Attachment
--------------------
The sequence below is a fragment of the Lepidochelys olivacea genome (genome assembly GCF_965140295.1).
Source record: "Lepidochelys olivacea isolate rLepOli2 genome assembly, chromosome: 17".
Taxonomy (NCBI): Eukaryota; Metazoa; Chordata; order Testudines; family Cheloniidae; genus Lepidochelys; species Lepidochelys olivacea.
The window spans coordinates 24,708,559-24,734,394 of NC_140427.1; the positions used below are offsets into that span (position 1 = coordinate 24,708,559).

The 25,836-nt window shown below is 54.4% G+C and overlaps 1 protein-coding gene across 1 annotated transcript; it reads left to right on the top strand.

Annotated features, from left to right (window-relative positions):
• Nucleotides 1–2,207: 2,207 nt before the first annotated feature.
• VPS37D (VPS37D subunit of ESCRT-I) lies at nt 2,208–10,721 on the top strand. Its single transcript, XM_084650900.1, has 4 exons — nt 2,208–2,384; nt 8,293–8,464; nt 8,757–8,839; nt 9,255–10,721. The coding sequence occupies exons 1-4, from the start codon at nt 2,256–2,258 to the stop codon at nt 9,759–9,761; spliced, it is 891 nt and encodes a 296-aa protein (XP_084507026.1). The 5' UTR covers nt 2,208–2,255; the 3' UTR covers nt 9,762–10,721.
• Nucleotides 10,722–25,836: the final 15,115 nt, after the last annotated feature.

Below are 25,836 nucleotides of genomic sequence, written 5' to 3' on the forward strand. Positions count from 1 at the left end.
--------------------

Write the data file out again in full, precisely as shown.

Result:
The sequence below is a fragment of the Lepidochelys olivacea genome (genome assembly GCF_965140295.1).
Source record: "Lepidochelys olivacea isolate rLepOli2 genome assembly, chromosome: 17".
Taxonomy (NCBI): Eukaryota; Metazoa; Chordata; order Testudines; family Cheloniidae; genus Lepidochelys; species Lepidochelys olivacea.
The window spans coordinates 24,708,559-24,734,394 of NC_140427.1; the positions used below are offsets into that span (position 1 = coordinate 24,708,559).

The 25,836-nt window shown below is 54.4% G+C and overlaps 1 protein-coding gene across 1 annotated transcript; it reads left to right on the top strand.

Annotated features, from left to right (window-relative positions):
• Nucleotides 1–2,207: 2,207 nt before the first annotated feature.
• VPS37D (VPS37D subunit of ESCRT-I) lies at nt 2,208–10,721 on the top strand. Its single transcript, XM_084650900.1, has 4 exons — nt 2,208–2,384; nt 8,293–8,464; nt 8,757–8,839; nt 9,255–10,721. The coding sequence occupies exons 1-4, from the start codon at nt 2,256–2,258 to the stop codon at nt 9,759–9,761; spliced, it is 891 nt and encodes a 296-aa protein (XP_084507026.1). The 5' UTR covers nt 2,208–2,255; the 3' UTR covers nt 9,762–10,721.
• Nucleotides 10,722–25,836: the final 15,115 nt, after the last annotated feature.

Below are 25,836 nucleotides of genomic sequence, written 5' to 3' on the forward strand. Positions count from 1 at the left end.